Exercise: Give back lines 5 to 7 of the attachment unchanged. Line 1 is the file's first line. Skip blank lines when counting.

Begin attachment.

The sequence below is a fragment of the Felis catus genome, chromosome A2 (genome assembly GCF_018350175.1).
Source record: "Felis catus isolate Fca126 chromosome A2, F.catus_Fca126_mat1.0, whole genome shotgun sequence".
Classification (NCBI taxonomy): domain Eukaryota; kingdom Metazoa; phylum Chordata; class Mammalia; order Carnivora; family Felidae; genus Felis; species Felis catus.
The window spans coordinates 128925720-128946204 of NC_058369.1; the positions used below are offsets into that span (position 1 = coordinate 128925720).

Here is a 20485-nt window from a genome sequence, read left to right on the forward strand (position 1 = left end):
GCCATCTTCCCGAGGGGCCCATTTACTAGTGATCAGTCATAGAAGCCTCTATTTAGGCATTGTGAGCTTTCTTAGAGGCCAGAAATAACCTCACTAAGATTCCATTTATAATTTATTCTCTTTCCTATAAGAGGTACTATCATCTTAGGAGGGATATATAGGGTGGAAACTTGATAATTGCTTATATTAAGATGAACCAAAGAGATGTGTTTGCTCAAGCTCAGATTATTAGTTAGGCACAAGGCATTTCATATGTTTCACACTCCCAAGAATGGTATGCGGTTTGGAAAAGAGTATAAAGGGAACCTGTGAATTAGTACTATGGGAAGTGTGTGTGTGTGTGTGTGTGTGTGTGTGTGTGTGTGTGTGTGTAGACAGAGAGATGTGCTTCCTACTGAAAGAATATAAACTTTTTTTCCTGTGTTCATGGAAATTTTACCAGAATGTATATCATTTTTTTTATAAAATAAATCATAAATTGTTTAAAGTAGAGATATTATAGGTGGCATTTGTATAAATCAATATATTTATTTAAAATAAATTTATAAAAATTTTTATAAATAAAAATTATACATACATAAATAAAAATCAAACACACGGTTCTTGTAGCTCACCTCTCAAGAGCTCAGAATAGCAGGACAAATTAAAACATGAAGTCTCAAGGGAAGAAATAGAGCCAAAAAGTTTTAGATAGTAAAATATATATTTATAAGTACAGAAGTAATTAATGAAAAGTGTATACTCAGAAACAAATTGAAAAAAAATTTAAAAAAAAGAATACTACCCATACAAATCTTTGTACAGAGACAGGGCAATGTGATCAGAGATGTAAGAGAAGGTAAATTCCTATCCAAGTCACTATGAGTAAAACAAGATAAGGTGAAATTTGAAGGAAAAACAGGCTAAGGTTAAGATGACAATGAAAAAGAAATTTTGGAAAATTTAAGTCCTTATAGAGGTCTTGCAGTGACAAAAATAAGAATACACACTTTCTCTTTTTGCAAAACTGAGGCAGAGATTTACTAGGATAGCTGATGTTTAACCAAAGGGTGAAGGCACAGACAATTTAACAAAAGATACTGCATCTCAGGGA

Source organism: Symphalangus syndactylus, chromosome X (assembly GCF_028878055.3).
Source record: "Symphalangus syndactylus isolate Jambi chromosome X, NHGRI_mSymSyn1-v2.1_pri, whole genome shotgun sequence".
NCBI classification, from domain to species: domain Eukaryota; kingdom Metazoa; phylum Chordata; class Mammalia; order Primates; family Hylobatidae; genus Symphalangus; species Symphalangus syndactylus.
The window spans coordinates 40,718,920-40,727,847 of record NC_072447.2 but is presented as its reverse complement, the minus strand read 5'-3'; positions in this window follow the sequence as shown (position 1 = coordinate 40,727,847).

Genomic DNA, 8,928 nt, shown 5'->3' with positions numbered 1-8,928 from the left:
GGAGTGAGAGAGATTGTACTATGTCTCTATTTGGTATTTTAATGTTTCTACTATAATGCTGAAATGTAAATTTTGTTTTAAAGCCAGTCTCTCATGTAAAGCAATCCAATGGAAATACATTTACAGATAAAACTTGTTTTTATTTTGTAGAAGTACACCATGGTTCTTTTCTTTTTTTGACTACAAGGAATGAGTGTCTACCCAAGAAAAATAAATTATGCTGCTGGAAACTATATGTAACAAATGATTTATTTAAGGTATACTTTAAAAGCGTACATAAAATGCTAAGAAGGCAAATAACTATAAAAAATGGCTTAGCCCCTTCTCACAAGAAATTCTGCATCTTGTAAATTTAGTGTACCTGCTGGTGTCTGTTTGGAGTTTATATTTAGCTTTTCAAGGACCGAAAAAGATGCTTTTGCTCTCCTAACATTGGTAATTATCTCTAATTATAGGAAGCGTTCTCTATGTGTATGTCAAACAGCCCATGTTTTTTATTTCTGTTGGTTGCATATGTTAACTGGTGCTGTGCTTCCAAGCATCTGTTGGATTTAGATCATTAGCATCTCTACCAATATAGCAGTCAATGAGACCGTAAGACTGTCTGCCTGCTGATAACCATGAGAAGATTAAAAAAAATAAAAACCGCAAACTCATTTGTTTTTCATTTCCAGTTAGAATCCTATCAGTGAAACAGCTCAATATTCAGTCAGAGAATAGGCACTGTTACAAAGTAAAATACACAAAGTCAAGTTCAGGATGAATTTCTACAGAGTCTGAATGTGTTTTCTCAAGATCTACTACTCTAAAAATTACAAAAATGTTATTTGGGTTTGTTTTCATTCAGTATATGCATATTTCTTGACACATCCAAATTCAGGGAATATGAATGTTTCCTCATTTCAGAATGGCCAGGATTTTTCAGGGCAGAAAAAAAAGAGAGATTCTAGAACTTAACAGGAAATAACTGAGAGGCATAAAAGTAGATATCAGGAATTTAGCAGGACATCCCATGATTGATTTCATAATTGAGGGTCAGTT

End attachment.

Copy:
Here is a 20485-nt window from a genome sequence, read left to right on the forward strand (position 1 = left end):
GCCATCTTCCCGAGGGGCCCATTTACTAGTGATCAGTCATAGAAGCCTCTATTTAGGCATTGTGAGCTTTCTTAGAGGCCAGAAATAACCTCACTAAGATTCCATTTATAATTTATTCTCTTTCCTATAAGAGGTACTATCATCTTAGGAGGGATATATAGGGTGGAAACTTGATAATTGCTTATATTAAGATGAACCAAAGAGATGTGTTTGCTCAAGCTCAGATTATTAGTTAGGCACAAGGCATTTCATATGTTTCACACTCCCAAGAATGGTATGCGGTTTGGAAAAGAGTATAAAGGGAACCTGTGAATTAGTACTATGGGAAGTGTGTGTGTGTGTGTGTGTGTGTGTGTGTGTGTGTGTGTGTGTAGACAGAGAGATGTGCTTCCTACTGAAAGAATATAAACTTTTTTTCCTGTGTTCATGGAAATTTTACCAGAATGTATATCATTTTTTTTATAAAATAAATCATAAATTGTTTAAAGTAGAGATATTATAGGTGGCATTTGTATAAATCAATATATTTATTTAAAATAAATTTATAAAAATTTTTATAAATAAAAATTATACATACATAAATAAAAATCAAACACACGGTTCTTGTAGCTCACCTCTCAAGAGCTCAGAATAGCAGGACAAATTAAAACATGAAGTCTCAAGGGAAGAAATAGAGCCAAAAAGTTTTAGATAGTAAAATATATATTTATAAGTACAGAAGTAATTAATGAAAAGTGTATACTCAGAAACAAATTGAAAAAAAATTTAAAAAAAAGAATACTACCCATACAAATCTTTGTACAGAGACAGGGCAATGTGATCAGAGATGTAAGAGAAGGTAAATTCCTATCCAAGTCACTATGAGTAAAACAAGATAAGGTGAAATTTGAAGGAAAAACAGGCTAAGGTTAAGATGACAATGAAAAAGAAATTTTGGAAAATTTAAGTCCTTATAGAGGTCTTGCAGTGACAAAAATAAGAATACACACTTTCTCTTTTTGCAAAACTGAGGCAGAGATTTACTAGGATAGCTGATGTTTAACCAAAGGGTGAAGGCACAGACAATTTAACAAAAGATACTGCATCTCAGGGA

Source organism: Symphalangus syndactylus, chromosome X (assembly GCF_028878055.3).